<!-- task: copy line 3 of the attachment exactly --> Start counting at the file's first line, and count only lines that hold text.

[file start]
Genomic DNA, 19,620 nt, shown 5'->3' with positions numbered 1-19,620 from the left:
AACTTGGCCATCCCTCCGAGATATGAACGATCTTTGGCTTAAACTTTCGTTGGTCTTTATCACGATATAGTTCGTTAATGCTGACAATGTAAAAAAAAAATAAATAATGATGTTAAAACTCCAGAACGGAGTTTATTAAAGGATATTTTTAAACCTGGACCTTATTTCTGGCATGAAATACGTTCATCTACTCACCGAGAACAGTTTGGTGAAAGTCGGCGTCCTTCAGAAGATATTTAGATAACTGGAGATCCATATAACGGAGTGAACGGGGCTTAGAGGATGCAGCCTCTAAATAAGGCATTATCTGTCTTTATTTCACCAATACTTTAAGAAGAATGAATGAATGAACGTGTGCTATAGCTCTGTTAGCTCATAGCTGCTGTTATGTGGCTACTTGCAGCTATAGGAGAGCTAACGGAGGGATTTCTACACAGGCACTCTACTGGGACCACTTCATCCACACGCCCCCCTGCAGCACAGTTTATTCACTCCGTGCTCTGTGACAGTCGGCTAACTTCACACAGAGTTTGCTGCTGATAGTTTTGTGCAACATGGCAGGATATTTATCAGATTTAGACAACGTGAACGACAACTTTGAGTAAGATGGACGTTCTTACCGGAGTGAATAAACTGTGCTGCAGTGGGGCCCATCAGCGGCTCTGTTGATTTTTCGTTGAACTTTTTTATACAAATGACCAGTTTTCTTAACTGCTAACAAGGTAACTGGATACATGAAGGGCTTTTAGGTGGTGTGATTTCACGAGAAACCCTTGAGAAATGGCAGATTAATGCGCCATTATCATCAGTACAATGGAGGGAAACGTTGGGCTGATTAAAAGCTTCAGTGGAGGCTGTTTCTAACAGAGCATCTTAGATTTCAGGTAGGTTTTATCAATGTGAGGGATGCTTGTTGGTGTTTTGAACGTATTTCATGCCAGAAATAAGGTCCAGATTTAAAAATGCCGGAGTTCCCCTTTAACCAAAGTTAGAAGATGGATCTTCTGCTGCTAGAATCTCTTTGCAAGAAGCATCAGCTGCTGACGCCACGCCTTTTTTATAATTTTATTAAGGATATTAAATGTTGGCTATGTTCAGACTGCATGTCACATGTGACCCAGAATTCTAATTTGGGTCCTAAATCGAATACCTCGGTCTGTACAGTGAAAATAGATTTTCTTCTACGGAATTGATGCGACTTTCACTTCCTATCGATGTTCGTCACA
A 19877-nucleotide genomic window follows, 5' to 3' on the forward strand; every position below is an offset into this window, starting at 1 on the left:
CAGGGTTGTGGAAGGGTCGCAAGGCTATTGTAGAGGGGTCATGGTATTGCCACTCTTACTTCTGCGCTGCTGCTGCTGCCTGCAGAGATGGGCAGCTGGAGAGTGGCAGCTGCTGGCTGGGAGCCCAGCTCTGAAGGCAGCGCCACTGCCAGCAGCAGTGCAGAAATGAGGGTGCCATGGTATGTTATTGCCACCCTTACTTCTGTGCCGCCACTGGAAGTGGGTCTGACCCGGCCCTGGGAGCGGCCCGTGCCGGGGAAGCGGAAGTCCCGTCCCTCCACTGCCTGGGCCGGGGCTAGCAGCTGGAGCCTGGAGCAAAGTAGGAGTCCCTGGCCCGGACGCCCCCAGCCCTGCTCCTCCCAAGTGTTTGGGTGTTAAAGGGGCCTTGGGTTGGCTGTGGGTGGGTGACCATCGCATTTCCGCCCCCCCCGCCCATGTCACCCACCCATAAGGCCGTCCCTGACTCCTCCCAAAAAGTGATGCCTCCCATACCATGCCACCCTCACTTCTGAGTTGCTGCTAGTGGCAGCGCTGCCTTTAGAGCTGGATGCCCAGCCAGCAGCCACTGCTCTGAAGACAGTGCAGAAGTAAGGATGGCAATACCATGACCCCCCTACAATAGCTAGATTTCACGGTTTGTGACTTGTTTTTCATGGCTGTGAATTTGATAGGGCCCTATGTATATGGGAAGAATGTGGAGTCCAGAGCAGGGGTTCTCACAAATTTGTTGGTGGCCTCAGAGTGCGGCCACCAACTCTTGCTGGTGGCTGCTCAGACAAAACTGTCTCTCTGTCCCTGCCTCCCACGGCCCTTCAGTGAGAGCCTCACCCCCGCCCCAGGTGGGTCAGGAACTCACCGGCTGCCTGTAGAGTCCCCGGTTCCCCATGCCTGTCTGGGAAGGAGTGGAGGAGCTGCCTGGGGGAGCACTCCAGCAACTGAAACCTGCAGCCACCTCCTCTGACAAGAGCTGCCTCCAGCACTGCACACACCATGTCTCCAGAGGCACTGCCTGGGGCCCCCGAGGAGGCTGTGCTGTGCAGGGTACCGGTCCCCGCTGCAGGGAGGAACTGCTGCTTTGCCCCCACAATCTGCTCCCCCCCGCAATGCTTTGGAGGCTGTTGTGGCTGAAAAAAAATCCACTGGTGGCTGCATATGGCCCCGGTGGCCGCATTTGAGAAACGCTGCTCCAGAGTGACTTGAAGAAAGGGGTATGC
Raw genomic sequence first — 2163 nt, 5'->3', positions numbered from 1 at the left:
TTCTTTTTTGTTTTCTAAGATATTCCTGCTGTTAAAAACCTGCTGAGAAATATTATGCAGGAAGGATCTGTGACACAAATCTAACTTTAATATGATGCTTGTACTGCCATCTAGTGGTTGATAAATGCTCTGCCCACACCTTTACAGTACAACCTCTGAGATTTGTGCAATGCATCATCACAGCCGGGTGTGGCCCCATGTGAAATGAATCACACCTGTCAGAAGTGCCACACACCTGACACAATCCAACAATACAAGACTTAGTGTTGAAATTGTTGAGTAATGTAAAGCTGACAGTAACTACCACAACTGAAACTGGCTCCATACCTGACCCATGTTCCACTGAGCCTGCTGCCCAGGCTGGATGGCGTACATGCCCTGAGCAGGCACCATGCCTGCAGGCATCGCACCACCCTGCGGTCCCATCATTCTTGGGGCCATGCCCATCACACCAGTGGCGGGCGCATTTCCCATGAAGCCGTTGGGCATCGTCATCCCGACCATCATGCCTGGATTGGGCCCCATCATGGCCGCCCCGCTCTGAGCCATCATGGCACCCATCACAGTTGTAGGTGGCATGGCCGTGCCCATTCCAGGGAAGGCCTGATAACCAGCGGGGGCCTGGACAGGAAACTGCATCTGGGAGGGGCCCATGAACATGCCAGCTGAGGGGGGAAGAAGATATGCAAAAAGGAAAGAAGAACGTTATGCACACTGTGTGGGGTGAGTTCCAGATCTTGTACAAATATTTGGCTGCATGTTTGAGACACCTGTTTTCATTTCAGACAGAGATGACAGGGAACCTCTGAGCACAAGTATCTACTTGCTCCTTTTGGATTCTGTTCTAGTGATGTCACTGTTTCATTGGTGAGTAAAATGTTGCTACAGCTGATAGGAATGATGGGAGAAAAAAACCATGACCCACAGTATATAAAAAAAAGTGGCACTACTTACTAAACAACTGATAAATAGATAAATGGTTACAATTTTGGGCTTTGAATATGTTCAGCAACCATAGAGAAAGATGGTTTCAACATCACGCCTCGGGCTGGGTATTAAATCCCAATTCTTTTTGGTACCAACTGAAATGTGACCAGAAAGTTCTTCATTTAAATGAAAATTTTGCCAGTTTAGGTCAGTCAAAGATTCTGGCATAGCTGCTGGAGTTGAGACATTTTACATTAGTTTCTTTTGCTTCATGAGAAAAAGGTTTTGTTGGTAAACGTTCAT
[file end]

A 19877-nucleotide genomic window follows, 5' to 3' on the forward strand; every position below is an offset into this window, starting at 1 on the left: